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Why it pays to have a Nervous Nelly on your staff

Nervous businessman.

Jared DeCinque/Getty Images/iStockphoto

Oswald Gruebel, who recently resigned as chief executive of Swiss banking giant UBS, was the latest casualty in a string of outrageous trading scandals at European banks. "I am responsible for everything that happens at the bank, but if you ask me whether I feel guilty, I would say no," Mr. Gruebel said after it was discovered that a 31-year-old UBS employee allegedly cost the bank $2.3-billion (U.S.) in rogue trades over the past three years. This follows on the tail of French trader Jérôme Kerviel, who must repay the $6.8-billion he stole from Société Générale in 2008; and earlier rogue traders, Nick Leeson and John Rusnak, who racked up losses to U.K. banks in the hundreds of millions. These young bucks were slapped with prison terms, as the UBS trader may well be. But the question remains: How do bogus trades of this magnitude remain undetected for so long?

The answer has as much to do with senior banker's personalities as it does with any regulatory gaps, a new study suggests. The more secure a person feels, the less likely he or she is to detect wrongdoing, according to Tsachi Ein-Dor, a professor of social psychology at the Interdisciplinary Center in Herzliya, Israel. "Secure people see the world as a safe place, a world in which nothing bad is going to happen. This mindset gives them a sense of well-being, along with lower levels of distress, which may allow them to miss important cues," he wrote in an e-mail. "Anxious people, being more vigilant, might blow the whistle sooner."

Most hiring search committees look for self-confident, independent candidates, not Nervous Nellies. Yet, according to this study, the more anxious and neurotic a person is (especially vis-à-vis attachments to other people), the more valuable they are as sentinels – the people most likely to signal grave danger to an organization.

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Whether these dangers are as concrete as poor air quality in the office, or as abstract as a company's vulnerability to fraud, Prof. Ein-Dor's hypothesis is that some people experience such threats more acutely. And when they do, they're quicker to sound the alarm. "Attachment anxiety is an important feature for sentinel people because it not only makes them more vigilant to threats in their environment, it drives them to alert others to that threat," he explained.

Prof. Ein-Dor and his colleagues came up with an ingenious way to test this idea. They recruited 138 young adults (89 women, 49 men) whose personalities and attitudes to interpersonal attachment were assessed on standardized tests. After rating themselves on dozens of questions such as "I prefer not to show other people how I feel deep down" and "I get frustrated if other people are not available when I need them," the subjects were invited to a second session, three at a time, ostensibly to complete another questionnaire. That's when a computer in the room appeared to catch fire (it was really a smoke machine disguised as a desktop). Hidden cameras recorded their reactions: how long it took them to detect the smoke, and what they did in response.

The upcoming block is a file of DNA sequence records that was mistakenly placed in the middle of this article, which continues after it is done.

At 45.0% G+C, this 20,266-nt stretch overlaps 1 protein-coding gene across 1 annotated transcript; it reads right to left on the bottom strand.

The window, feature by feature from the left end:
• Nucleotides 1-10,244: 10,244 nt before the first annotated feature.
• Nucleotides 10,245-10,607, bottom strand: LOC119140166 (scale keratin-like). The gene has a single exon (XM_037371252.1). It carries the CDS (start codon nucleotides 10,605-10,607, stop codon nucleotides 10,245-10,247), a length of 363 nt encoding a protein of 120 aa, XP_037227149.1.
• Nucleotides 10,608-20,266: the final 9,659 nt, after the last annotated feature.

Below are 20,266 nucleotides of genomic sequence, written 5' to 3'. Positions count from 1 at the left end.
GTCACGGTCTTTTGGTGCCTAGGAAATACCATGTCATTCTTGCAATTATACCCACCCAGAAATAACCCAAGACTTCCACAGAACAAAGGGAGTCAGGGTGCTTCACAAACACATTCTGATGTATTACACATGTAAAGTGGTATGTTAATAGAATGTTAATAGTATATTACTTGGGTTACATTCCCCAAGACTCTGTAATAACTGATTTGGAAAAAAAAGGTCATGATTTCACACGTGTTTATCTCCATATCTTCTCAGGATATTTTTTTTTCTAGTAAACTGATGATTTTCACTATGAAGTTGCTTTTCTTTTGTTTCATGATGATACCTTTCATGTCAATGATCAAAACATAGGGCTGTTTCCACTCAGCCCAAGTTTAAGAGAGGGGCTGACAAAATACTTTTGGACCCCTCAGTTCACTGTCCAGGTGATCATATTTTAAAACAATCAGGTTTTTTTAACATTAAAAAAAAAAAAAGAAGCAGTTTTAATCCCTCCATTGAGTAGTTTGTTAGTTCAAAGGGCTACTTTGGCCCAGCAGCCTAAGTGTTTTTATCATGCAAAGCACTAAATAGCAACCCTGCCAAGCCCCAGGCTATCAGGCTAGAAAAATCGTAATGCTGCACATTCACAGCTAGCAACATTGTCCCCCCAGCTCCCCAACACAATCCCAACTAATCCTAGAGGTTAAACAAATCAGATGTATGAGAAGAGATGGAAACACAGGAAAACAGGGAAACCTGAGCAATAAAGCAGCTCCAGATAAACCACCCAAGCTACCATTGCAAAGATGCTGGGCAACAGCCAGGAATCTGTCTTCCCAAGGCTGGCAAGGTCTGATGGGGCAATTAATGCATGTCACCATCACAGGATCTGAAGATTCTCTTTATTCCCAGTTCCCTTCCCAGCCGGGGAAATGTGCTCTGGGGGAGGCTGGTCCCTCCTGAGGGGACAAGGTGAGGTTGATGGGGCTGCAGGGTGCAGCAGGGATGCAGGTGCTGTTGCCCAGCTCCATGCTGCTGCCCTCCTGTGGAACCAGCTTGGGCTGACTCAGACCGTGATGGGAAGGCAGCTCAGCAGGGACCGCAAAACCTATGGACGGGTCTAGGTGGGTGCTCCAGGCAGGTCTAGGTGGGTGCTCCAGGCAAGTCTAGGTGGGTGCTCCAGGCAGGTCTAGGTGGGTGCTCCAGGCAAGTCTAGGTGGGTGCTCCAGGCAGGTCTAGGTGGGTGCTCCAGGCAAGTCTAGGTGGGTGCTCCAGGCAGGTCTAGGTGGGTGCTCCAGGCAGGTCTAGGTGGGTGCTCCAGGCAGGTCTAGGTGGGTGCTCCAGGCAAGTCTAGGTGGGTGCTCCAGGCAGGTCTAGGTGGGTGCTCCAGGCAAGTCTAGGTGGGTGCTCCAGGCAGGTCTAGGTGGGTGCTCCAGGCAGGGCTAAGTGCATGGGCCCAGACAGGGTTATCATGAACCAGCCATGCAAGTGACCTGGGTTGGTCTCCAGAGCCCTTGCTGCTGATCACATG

The results revealed an interesting pattern. The groups that included people whose tests indicated high levels of attachment anxiety – how insecure they feel when things go wrong – were much quicker to detect the smoke. On a seven-point scale, "on which for every additional point there was an average increase of 11.5 seconds in detection time," this added up to more than a minute of delay in reacting to the crisis, Prof. Ein-Dor wrote. "In the case of a simple task like this, that's a lot."

The implications seem clear for business organizations and their staffing. Along with the commonly sought-after calm, cool, collected types, some qualified Nervous Nellies should be included in the mix. They would not only do their jobs, but would also act as guard dogs, quickly sniffing out smoke where there might be a fire.

When I asked him, Prof. Ein-Dor agreed that a one-size-fits-all approach to the hiring of financial wiz kids and executives alike might have contributed to Europe's banking woes. Along with his own work, he cited an unpublished study which found that teams comprised only of securely attached decision makers performed more poorly than ones with as much as a 50-50 split – half the members being cocky, self-possessed types, the other half more anxious and vigilant. Although it might be easier to work with the self-possessed types, he noted, "in business, effectiveness and survival beats out well-being."

Susan Pinker is a psychologist and author of The Sexual Paradox: Extreme Men, Gifted Women and the Real Gender Gap.

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